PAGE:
THE number of pedestrians and cyclists dying on Britain’s roads is on the rise. In 2011, overall deaths rose by three per cent to 1,901. Within that figure, the climb in pedestrian deaths was much faster – up by 12 per cent to 453 deaths – with children and older people suffering the greatest increases.
Deaths for cyclists jumped in the year to 2012. And although the number of road deaths fell slightly last year, the proportion of pedestrians and cyclists being killed or seriously injured has been steadily rising for many years.
Road crashes remain the most likely single cause of death for older children and young adults in the UK. A car or lorry is almost invariably involved and in the vast majority of cases they are travelling at more than 20mph.
In half of the incidents where adults are hit by a vehicle travelling at 40mph or above, they die. In the majority of collisions at 30mph involving small children, the results again prove fatal.
Therefore the aim must be to get the speed limit on 40mph roads down to 30mph, and on faster roads down to 55mph.
For now, however, we should concentrate on the bulk of Britain’s residential roads and ensure that where there is the default 30mph speed limit it is reduced to 20mph.
The reason is simple: when vehicles are travelling at 20mph or below, most adults and children survive collisions.
In November 2012, when Olympic gold medal-winning cyclist Bradley Wiggins was knocked off his bike, there was a sign of a change in national mood in terms of recognising these dangers.
The following are just a few of the many and varied reasons in favour of lower limits outlined on the website of the national 20’s Plenty For Us campaign:
1. 20mph is better for drivers. Motorists cut their spacing as braking distances contract. Shorter gaps mean more vehicles can use the available road space, reducing standing traffic.
2. Filtering at junctions becomes easier. It is far easier for motorists to pull into traffic travelling at 20mph than at 30mph. It is also much easier for cycles to avoid being cut up by cars and lorries when they are travelling more slowly and turning left less rapidly.
3. Traffic volumes decrease, since slower speeds encourage active, sustainable and shared travel. Walking and cycling levels rose by up to 12 per cent after Bristol’s 20mph limit was introduced.
4. Buses operate more efficiently. The reduced length of traffic queues means that bus journey times decrease, and become more reliable.
5. More children are likely to walk or cycle to school on their own. Parents are not tied to the school run.
6. Older people are less fearful of going out of their home, trying to cross the street, or of driving their own cars at a reasonable (i.e. slower) speed, rather than always at 30mph.
7. All those people who are afraid to cycle become more likely to cycle. The population as a whole benefits from not sitting in cars.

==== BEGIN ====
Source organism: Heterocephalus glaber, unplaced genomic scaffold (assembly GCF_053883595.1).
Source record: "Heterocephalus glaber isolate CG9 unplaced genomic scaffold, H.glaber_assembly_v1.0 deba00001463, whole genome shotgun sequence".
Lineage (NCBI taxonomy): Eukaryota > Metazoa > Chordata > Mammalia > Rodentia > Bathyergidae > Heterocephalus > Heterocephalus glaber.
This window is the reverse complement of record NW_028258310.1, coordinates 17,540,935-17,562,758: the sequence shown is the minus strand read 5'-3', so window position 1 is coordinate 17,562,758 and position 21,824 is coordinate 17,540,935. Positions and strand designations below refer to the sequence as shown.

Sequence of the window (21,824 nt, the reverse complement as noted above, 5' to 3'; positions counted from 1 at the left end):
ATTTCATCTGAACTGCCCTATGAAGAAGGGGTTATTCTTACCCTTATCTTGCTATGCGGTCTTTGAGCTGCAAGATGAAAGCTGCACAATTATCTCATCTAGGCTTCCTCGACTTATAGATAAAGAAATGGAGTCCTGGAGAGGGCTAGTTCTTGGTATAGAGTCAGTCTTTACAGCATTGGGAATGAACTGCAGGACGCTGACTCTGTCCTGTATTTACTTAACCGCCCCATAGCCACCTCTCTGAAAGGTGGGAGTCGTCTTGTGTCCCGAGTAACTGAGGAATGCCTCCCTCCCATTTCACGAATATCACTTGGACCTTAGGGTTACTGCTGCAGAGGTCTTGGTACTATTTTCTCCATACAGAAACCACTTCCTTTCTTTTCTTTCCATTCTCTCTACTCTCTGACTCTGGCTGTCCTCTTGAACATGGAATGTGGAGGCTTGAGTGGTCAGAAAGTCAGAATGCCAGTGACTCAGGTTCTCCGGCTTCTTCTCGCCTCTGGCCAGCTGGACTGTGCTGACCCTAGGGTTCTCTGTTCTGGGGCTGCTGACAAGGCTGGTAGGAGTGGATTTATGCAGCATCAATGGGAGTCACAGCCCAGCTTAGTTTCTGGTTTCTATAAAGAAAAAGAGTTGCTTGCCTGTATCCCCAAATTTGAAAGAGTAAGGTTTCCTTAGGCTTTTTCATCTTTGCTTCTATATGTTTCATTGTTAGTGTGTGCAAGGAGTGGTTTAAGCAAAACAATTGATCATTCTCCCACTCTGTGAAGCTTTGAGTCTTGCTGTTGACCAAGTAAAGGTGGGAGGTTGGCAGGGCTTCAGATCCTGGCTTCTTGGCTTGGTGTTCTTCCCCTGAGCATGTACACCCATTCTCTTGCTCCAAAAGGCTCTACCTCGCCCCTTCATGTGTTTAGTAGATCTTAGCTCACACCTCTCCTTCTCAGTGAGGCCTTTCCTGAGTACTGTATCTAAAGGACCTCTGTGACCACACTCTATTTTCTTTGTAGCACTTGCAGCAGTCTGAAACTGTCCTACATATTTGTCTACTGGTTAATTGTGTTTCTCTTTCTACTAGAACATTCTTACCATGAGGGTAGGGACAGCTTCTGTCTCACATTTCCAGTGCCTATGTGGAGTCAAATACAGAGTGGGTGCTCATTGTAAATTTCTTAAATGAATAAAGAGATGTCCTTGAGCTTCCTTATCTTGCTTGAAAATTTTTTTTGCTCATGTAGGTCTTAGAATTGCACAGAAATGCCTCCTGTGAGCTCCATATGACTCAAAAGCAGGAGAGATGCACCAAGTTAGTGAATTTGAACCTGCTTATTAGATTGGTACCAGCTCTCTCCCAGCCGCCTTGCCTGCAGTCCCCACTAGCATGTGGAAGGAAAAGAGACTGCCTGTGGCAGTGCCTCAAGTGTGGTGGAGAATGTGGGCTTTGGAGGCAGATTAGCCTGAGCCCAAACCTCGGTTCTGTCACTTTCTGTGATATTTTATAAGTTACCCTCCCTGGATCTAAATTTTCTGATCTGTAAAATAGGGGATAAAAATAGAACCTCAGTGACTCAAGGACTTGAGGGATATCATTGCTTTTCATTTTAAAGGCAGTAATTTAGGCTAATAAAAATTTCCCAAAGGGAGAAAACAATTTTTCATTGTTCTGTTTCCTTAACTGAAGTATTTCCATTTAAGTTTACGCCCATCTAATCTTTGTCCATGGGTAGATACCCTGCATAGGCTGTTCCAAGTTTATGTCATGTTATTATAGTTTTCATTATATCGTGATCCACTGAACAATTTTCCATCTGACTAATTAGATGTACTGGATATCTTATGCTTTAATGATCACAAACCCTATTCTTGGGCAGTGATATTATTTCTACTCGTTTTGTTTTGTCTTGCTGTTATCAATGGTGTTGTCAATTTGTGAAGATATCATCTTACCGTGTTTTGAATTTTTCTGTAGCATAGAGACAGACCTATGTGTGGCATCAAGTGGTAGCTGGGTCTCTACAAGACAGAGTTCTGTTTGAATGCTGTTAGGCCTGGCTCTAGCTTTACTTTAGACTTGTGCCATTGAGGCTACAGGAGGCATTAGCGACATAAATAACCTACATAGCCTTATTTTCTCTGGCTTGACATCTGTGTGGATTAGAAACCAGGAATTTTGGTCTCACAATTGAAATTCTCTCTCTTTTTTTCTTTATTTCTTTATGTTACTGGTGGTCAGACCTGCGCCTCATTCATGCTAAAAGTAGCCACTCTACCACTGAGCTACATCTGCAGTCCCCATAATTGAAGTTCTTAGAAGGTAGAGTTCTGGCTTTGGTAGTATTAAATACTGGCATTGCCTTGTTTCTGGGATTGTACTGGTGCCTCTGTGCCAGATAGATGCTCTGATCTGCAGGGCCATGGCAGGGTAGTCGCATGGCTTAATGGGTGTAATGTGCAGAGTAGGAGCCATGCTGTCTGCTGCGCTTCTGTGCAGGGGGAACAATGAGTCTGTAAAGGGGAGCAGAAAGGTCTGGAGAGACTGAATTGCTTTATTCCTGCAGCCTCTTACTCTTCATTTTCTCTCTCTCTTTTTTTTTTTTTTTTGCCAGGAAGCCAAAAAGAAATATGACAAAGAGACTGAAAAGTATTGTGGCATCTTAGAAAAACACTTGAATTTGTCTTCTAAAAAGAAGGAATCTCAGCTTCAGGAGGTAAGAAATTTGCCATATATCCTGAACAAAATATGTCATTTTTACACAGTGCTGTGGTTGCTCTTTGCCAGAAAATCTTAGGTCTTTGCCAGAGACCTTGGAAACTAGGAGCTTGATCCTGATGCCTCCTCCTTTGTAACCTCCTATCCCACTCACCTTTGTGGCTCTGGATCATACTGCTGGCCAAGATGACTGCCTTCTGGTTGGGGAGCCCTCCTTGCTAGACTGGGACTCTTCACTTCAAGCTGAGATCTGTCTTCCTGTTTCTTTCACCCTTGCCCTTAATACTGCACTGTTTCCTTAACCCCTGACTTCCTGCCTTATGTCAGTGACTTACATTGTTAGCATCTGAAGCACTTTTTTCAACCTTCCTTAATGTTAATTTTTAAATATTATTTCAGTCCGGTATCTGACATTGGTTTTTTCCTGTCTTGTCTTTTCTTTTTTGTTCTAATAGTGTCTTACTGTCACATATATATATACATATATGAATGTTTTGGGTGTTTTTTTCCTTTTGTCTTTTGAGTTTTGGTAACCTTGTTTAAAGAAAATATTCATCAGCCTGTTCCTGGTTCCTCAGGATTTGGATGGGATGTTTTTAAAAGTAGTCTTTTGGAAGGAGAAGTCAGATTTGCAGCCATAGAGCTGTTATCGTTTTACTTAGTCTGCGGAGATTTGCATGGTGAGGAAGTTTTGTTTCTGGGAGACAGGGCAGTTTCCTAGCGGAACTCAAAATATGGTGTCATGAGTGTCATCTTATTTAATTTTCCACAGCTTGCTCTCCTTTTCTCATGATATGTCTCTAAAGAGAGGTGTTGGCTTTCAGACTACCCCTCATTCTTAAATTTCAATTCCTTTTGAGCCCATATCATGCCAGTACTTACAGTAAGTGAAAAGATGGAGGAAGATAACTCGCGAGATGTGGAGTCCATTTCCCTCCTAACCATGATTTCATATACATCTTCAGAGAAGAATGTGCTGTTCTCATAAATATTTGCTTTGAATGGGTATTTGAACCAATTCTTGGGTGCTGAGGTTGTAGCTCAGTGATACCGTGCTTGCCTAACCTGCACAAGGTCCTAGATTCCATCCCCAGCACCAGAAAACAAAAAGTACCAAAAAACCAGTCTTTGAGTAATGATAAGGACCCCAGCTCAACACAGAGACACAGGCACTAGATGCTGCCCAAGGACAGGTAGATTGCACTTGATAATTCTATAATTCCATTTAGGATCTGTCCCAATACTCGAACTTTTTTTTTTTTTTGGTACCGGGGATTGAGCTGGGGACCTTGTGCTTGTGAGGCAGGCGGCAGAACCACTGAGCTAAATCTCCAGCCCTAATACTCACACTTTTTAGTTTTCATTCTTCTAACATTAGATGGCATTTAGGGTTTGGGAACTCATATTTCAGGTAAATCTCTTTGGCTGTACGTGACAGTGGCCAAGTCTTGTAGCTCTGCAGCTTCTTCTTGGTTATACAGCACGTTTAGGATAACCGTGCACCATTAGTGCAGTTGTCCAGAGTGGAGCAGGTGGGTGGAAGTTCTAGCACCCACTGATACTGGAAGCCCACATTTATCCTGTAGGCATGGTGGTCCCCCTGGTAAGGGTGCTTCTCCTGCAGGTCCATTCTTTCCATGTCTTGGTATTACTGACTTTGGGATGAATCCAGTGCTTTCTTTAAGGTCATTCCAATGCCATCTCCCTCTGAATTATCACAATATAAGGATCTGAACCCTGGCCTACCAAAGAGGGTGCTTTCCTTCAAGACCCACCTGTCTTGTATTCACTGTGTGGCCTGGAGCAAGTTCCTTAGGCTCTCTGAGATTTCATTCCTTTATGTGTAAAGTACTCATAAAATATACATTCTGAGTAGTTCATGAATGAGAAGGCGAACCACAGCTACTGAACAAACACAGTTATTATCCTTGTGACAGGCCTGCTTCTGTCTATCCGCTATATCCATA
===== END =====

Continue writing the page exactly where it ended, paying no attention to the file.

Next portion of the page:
8. Pollution is reduced, less petrol is consumed, and – ultimately – fewer wars need be fought over oil. Areas like the Antarctic may not need to see oil wells and pollution engulf them.
9. Neighbourhoods work better. There is a greater incentive to use local shops rather than drive to supermarkets. 20mph is very good socially, locally as well as environmentally and globally.
10. People learn that, if they can alter their environment to make it more sociable in terms of speed, then maybe there are other things they can change too.
The residential road I used to live on in Sheffield was 40mph. No children ever crossed it on their own, at least not those under the age of 14. It just cut the neighbourhood in two.
Where I now live, in Oxford, 20mph is the default speed. This is better for everyone who shares the roads and needs to cross them.
You introduce 20mph limits by local councillors voting them through. To do that, those councillors need to be convinced that they work, and to know that they are not alone in taking this step. From February 2011 to June 2012, a total of 25 new 20mph limits were implemented (without associated traffic calming measures) in towns and villages across the East Riding of Yorkshire. City of York Council is introducing the limit on all its residential roads and for larger satellite villages. And there is evidence that this lower limit is saving lives.
In Burnley, Lancashire, for instance, the pilot scheme to introduce 20mph from February 2011 to April 2012 alone resulted in overall figures falling from 46 casualties a year, with six deaths and serious injuries, to 25, with two deaths and serious injuries – and no child deaths or serious injuries.
Soon, living in an area where the speed limits remain at 30mph will be seen as strange, as being behind the times and still living in ignorance of the evidence. At least that must be the hope.
• Danny Dorling is the Halford Mackinder Professor of Geography at Oxford University.